August 6, 2009


   Home Page

 News & Features


 Columns & Opinions

   Publisher's Note





 Pop Culture



   Video Games
   CD Reviews




   Grazing Guide



   Music Roundup

   Live Music/DJs

   MP3 & Podcasts





 Find A Hippo




   View Classified Ads

   Place a Classified Ad




 Contact Us

   Hippo Staff

   How to Reach The Hippo

 Past Issues

   Browse by Cover

The Collector (R)
A jewel thief gets sidelined by a serial killer in The Collector, a grim but suspense-filled horror movie.

Arkin (Josh Stewart) has all sorts of problems — he has a young daughter (Haley Pullos) he wants to buy something special for and a wife/girlfriend-type (Daniella Alonso), his daughter’s mother, who owes some undisclosed amount of money to some undisclosed dangerous people. To get her the money, which she of course needs tonight, he decides to rob the home of a jewel dealer where he has been working on a renovation for the past few weeks. He knows and seems to like the family — the dad Michael (Michael Reilly Burke), the mom Victoria (Andrea Roth), the young daughter about Arkin’s daughter’s age named Hannah (Karley Scott Collins) and the sassy teenage daughter Jill (Madeline Zima, who before she was on Californication was the youngest daughter on The Nanny — and thusly I’ve saved you from “I know I know her from somewhere…”).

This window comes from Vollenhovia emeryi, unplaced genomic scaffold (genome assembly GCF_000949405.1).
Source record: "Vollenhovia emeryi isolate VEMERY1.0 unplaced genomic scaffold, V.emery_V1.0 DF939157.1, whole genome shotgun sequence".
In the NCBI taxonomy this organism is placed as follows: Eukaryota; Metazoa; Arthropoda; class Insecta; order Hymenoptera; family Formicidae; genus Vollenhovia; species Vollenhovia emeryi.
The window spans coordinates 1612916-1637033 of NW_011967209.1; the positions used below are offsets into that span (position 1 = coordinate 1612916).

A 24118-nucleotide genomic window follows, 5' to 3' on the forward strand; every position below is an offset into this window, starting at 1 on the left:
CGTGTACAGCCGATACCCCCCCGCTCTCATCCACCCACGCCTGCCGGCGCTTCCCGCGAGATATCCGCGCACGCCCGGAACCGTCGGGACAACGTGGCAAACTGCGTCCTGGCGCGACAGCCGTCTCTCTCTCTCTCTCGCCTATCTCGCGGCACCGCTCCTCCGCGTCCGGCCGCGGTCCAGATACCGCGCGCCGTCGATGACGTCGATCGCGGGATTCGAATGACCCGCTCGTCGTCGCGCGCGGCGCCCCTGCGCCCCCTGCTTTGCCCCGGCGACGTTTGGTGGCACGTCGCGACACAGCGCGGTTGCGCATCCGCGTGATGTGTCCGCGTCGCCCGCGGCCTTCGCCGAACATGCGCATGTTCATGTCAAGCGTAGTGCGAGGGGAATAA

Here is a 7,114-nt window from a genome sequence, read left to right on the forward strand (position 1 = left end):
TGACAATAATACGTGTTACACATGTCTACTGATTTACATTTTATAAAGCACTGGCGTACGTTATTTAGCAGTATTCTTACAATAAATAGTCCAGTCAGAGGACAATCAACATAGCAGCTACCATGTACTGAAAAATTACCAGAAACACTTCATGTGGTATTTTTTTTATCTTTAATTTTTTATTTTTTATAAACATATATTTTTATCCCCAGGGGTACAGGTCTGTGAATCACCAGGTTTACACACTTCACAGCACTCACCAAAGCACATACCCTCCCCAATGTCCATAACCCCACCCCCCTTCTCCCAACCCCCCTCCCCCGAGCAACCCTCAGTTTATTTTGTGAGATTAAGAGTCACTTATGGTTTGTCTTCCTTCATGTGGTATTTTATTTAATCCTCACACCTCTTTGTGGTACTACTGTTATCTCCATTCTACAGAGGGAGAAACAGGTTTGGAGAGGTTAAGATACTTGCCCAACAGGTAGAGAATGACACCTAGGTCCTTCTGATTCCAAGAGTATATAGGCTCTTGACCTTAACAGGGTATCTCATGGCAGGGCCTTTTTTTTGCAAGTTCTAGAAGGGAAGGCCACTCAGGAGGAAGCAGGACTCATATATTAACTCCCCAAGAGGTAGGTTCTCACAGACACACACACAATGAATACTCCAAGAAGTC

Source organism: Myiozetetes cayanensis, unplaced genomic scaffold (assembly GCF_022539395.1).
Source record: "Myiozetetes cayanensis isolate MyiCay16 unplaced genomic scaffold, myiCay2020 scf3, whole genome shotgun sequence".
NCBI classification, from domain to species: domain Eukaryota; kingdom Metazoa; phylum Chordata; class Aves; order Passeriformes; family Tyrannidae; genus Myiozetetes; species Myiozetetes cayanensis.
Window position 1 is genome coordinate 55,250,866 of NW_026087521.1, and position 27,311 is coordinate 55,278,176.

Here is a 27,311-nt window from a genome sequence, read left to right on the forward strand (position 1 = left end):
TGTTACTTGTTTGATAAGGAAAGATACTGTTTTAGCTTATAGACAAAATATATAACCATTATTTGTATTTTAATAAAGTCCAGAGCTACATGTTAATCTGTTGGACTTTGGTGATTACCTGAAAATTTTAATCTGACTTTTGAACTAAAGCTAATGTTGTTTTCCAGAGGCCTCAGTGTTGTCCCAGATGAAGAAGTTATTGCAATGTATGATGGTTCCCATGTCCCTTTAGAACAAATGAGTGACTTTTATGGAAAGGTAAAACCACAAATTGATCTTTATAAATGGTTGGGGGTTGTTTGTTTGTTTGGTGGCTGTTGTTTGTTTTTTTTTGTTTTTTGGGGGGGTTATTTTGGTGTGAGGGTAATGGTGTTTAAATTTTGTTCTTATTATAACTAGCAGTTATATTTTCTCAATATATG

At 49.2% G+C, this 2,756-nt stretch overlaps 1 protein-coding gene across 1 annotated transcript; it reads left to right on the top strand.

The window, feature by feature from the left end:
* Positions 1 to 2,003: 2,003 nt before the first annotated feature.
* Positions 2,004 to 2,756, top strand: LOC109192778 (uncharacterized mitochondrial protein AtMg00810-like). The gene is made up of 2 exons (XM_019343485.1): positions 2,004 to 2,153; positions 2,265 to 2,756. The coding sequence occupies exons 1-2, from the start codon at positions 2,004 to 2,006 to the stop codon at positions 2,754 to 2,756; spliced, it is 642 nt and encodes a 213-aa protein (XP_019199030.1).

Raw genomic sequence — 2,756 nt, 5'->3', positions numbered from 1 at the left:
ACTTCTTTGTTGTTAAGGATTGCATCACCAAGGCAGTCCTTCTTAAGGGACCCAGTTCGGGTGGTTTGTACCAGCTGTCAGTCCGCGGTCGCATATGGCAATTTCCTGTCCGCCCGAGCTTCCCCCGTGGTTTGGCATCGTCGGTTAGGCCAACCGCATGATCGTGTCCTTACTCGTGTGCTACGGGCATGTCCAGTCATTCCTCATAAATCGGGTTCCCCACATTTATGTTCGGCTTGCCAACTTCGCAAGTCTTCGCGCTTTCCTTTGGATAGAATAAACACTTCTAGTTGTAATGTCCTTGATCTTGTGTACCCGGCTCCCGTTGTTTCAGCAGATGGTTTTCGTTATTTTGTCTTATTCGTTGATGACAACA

Arkin doesn’t want to rob this nice family but he doesn’t want to lose his own nice family, so he takes his safe-cracking tools to the big dark house, knowing that they’ll be away on vacation, and he gets to work.

But then he realizes he’s not alone.

Someone else is in the house.

First he hears creaks, then footsteps. Eventually, muffled screams — seems the family isn’t away after all and before Arkin showed up to rob them, someone else came around with far worse intentions.

Before the movie begins its inevitable showcase of bloody suffering, it actually does a very neat thing with Arkin and the unknown person sneaking around the house. A squeaky stair sets up an early warning when anyone changes floors. Overhead shots show the masked man peering around one door as Arkin hides behind another, waiting for him to move so Arkin can make an escape. For Arkin, the way to finish his burglary and get out alive is to keep the other intruder, whose purpose Arkin doesn’t know at first, from knowing that he’s there. Later, Arkin must chose between his own escape and helping the family — a task also made easier if he can hide his existence. It’s a surprisingly suspenseful little puzzle that the movie sets up and one that is technically very impressive to watch.

It can be hard sometimes to differentiate between a movie that isn’t very good and one that simply isn’t your personal taste. The Collector would not necessarily be my choice for escapist fun — I like my gore goofier than it is here. But I appreciate the way the movie is put together. It’s smarter, tenser and scarier than you get in your standard perverted-killer movie. The quiet chase between Arkin and the faceless, wordless intruder is well constructed and really does put you on the edge of your seat. When this movie is imitated, and you know it will be, I can only hope it’s done with half as much finesse as we see here. B

Rated R for pervasive sadistic bloody violence, language and some sexuality/nudity. Directed by Marcus Dunstan and written by Dunstan and Patrick Melton, The Collector is an hour and 25 minutes long and is distributed in wide release by Freestyle Releasing.